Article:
Former Vice President Joseph R. Biden Jr., who has shunned today’s Democratic Party orthodoxy on issues from crime to compromising with Republicans, again broke with his party’s base and many of his campaign rivals on Wednesday when his campaign confirmed that he still backs the Hyde Amendment, a measure that prohibits the use of federal funds for abortion with exceptions for cases involving rape, incest and when the life of the mother is in danger.
The backlash to Mr. Biden, who despite leading early presidential polls faces skepticism from his party’s progressive wing, came swiftly from lawmakers and activists who support abortion rights, with many noting that the Hyde Amendment disproportionately affects economically disadvantaged women and women of color.
“The problem is, the Hyde Amendment affects poor women, women of color, black women, Hispanic women,” said Patti Solis Doyle, who served as Hillary Clinton’s presidential campaign manager in 2008 and has also worked for Mr. Biden. “And women of color will elect the next president of the United States.”
Several of Mr. Biden’s primary opponents moved quickly Wednesday to highlight their own opposition to the Hyde Amendment, underscoring how sharply Mr. Biden’s position differs from many in the Democratic field. The measure, which dates to the 1970s, pertains to Medicaid funding of abortion, which is why opponents say the restrictions affect poor women most directly.
“Repealing the Hyde Amendment is critical so that low-income women in particular can have access to the reproductive care they need and deserve,” Senator Kirsten Gillibrand of New York tweeted. “Reproductive rights are human rights, period. They should be nonnegotiable for all Democrats.”
Senator Bernie Sanders of Vermont took a thinly veiled swipe as well. “There is #NoMiddleGround on women’s rights,” Mr. Sanders wrote. “Abortion is a constitutional right. Under my Medicare for All plan, we will repeal the Hyde Amendment.”
Speaking with reporters after a rally in Indiana, Senator Elizabeth Warren of Massachusetts emphasized her opposition to the measure.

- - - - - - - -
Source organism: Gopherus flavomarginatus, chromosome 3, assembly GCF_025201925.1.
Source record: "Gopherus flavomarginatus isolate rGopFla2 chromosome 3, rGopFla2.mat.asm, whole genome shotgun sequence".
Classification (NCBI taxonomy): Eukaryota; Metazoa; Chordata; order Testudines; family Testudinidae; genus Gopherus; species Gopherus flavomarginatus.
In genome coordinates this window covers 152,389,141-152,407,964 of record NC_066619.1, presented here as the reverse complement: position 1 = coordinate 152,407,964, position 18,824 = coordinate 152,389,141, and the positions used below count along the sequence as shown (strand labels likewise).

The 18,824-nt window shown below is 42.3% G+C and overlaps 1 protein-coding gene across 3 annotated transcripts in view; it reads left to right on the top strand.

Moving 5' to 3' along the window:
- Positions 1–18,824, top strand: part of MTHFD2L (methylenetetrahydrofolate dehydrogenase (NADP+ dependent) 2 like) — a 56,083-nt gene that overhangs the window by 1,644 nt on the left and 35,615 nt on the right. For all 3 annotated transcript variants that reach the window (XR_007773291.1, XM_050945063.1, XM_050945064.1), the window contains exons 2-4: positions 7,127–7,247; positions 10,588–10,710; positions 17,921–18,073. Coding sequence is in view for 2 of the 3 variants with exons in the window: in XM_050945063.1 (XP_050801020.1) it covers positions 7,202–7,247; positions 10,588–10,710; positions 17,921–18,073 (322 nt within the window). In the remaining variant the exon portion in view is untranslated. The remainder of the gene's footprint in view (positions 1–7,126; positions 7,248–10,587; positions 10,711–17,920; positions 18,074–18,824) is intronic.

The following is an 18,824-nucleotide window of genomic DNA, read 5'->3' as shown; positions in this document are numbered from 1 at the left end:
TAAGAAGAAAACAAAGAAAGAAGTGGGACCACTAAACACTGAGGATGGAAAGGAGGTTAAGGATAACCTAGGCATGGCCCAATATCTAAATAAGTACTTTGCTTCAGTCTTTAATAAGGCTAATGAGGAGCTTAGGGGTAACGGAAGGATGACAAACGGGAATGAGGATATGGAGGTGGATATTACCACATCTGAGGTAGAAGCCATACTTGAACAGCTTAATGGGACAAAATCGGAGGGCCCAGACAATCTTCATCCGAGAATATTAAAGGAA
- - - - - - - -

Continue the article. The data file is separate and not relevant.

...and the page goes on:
“This isn’t about politics, this is about what’s right,” she said. “The Hyde Amendment should not be American law.”
Mr. Biden’s position on the issue was first reported by NBC News and confirmed by his campaign.
In an interview, Ilyse Hogue, president of the abortion rights organization Naral Pro-Choice America, said Mr. Biden’s stance would be disqualifying for an endorsement during the primary, but she expressed hope that he would change his position. The organization could endorse later in the primary season.
“We would never support someone who supported Hyde, period,” she said. Asked if such a position would also be disqualifying in a general election, Ms. Hogue replied, “We hope we don’t get there.”
In a statement, Planned Parenthood Action Fund cast Mr. Biden’s view as out of step with other Democrats and noted that it is at odds with the party platform.
“The Democratic Party platform is crystal clear in supporting the right to safe, legal abortion and repealing the Hyde Amendment, a position held by the majority of voters,” said Kelley Robinson, the executive director of the organization. “We strongly encourage Joe Biden to speak to the people whose lives are impacted by this discriminatory policy and re-evaluate his position.”
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News of his stance comes as numerous states have moved to enact far-reaching restrictions on abortion. It was greeted with shock and disbelief among progressives on Capitol Hill, who have been pushing for the Hyde Amendment’s repeal on the grounds that it harms poor women who cannot afford abortions.